Along with selling our own solutions, there is a strong case for developing partnerships to proliferate the use of Smarts model-based technology. And we recently announced an agreement with Microsoft, for some of the Smarts technology to be included in a future version of Microsoft System Center Operations Manager and to develop additional technology to be used in conjunction with current and future versions of these products. We expect this to be a very successful collaboration.

Dell continues to represent approximately a third of EMC's CLARiiON revenue this quarter and 14% of our total revenues.

In summary, we believe our strategy of offering customers comprehensive storage solutions with a differentiated value proposition, positions us well to continue to gain share in the storage markets.

Moving to our Content Management and Archiving software business, total revenues were $172 million, up 3% over last year. As we have mentioned on prior quarterly conference calls, most of the license revenue growth rates in CMA can be lumpy, and this is what we experienced in Q1.

Following a very robust Q4, Content Management license revenues declined 18% year-on-year. However, if you normalize these results from some large transactions I already mentioned in Latin America and in Europe in Q1 last year, Content Management license revenues showed more normal seasonality.

CMA maintenance and professional services were up 30% year-on-year, reflecting strong license growth we achieved in 2006. In other developments, yesterday we announced that we are expanding our Documentum D5 product's ability to provide seamless integration with Microsoft SharePoint Server 2007. Working with Microsoft, we'll provide mutual customers with end-to-end Content Management Solutions that will leverage the two companies' combined strengths.

We continue to expect that the Content Management market will grow approximately 13% in 2007, and we're optimistic, we'll post solid results for the year.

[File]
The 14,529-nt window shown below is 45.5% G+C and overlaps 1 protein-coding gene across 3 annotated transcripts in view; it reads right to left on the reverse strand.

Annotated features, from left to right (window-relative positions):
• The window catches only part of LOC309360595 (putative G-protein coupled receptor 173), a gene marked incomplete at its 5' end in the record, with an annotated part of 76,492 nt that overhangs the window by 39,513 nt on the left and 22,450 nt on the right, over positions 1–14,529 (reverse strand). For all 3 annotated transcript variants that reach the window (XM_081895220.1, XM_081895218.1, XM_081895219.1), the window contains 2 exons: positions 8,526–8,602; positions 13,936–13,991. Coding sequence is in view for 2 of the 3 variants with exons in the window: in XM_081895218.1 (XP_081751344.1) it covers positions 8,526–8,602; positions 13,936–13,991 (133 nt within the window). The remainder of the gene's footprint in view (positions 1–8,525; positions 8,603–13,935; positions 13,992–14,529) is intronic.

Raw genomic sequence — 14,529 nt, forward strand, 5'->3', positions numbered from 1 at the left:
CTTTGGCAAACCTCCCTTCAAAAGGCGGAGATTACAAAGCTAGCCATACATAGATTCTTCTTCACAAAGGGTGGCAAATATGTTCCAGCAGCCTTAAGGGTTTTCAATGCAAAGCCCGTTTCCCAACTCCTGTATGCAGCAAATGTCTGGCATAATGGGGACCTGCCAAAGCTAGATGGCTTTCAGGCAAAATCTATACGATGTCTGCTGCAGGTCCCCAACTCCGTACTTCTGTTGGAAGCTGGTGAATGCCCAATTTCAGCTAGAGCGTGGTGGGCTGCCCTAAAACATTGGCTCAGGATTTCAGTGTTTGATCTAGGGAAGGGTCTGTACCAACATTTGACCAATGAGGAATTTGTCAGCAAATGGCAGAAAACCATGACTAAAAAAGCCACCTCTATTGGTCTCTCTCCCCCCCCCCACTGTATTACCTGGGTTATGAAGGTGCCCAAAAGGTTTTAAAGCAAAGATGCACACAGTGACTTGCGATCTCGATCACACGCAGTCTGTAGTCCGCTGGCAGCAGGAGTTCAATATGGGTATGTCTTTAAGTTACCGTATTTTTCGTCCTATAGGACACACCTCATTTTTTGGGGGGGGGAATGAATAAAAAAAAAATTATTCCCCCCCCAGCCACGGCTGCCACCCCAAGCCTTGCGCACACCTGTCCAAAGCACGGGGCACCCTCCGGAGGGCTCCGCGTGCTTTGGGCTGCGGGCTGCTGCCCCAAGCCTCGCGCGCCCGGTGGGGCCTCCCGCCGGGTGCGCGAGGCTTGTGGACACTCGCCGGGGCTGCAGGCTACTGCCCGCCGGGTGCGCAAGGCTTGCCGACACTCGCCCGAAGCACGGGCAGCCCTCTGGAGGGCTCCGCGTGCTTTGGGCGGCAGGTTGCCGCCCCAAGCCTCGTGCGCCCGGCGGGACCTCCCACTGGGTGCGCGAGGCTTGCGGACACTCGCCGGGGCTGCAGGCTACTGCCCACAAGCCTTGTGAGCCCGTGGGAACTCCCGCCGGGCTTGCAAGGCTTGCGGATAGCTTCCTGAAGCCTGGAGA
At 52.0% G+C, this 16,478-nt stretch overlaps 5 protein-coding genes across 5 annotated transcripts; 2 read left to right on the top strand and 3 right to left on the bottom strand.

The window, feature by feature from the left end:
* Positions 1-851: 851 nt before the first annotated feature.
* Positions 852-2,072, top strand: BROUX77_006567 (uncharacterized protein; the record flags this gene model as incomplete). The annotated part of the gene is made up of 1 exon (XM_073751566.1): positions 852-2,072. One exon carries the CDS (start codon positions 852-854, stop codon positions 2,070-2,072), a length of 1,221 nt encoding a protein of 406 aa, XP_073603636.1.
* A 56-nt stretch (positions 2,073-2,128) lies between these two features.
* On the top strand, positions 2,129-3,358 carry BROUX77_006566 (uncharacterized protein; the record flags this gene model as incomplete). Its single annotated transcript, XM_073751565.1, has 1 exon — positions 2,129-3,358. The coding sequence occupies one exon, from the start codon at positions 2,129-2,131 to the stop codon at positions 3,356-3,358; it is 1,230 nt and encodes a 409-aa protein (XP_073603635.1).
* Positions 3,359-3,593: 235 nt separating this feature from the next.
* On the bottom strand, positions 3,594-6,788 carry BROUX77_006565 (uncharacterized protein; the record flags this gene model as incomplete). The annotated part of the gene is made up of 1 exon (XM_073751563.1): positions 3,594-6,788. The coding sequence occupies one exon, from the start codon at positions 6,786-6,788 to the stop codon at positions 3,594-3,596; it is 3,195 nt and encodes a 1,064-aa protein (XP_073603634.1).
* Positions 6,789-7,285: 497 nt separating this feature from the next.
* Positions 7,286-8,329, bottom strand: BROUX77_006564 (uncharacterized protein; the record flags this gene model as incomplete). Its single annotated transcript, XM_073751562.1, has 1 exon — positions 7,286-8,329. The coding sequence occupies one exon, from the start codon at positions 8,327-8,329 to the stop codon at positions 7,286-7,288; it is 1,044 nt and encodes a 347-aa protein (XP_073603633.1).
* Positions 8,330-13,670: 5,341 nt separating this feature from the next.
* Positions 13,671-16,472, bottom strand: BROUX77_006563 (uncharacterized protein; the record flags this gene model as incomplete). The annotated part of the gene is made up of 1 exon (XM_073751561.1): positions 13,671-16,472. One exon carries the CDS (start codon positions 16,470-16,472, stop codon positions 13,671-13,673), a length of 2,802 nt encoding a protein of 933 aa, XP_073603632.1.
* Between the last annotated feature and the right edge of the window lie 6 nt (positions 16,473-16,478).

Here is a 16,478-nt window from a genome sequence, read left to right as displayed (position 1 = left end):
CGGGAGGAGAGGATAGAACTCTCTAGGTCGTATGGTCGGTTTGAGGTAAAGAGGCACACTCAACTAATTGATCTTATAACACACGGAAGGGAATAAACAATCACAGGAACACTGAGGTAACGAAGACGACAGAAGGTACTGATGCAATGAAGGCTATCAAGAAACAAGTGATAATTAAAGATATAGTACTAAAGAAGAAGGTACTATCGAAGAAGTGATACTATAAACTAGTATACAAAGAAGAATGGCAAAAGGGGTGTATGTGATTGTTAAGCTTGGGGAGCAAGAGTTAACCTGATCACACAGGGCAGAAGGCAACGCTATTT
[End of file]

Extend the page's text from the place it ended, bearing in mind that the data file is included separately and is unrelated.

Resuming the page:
Now, let me turn to RSA Information Security business. Revenues in Q1 were $120 million and on a comparable basis, if we'd owned the business last Q1, revenues were up 25%. This helps to accelerate EMC's overall Q1 revenue growth by approximately 470 basis points.

In Q1, the RSA Information Security business attracted over 1,200 new customers. These results reflect in part, the value of the combined EMC and RSA technology portfolios and RSA's sustained strength in the enterprise, where the focus on identity assurance and robust access controls continues to grow.

In addition, the division's consumer identity protection, data security and information and event management solutions also reported strong year-on-year growth.

The main focus of our Security business is to provide information-centric security solutions for customers that enable them to secure the information, secured access to the information and manage the information for compliance and security audits.

Our RSA Information Security business has achieved 25% plus year-on-year growth every quarter we've owned it, which validates the strategic focus to this business and demonstrates strong execution.

In February, we unveiled new RSA security features for the Symmetrix DMX-3, making DMX-3 the most secure high-end storage array in the industry. We plan to continue to introduce stronger authentication, authorization and audit capabilities across entire portfolio to further secure the overall foundation of our customers' information infrastructures.

We continue to believe the security market we address, will grow approximately 17% this year, and we expect to continue take share.

VMware is the leader in x86 virtualization and had another record quarter revenues, up 95% from last year's $256 million. This continuous fast growth is mainly fueled by the rapid expansion of customers using VMware's several products in production environments. In fact, in a recent third-party survey of a 1,000 VMware customers, over 85% said, they were using VMware virtualization products in their production environments.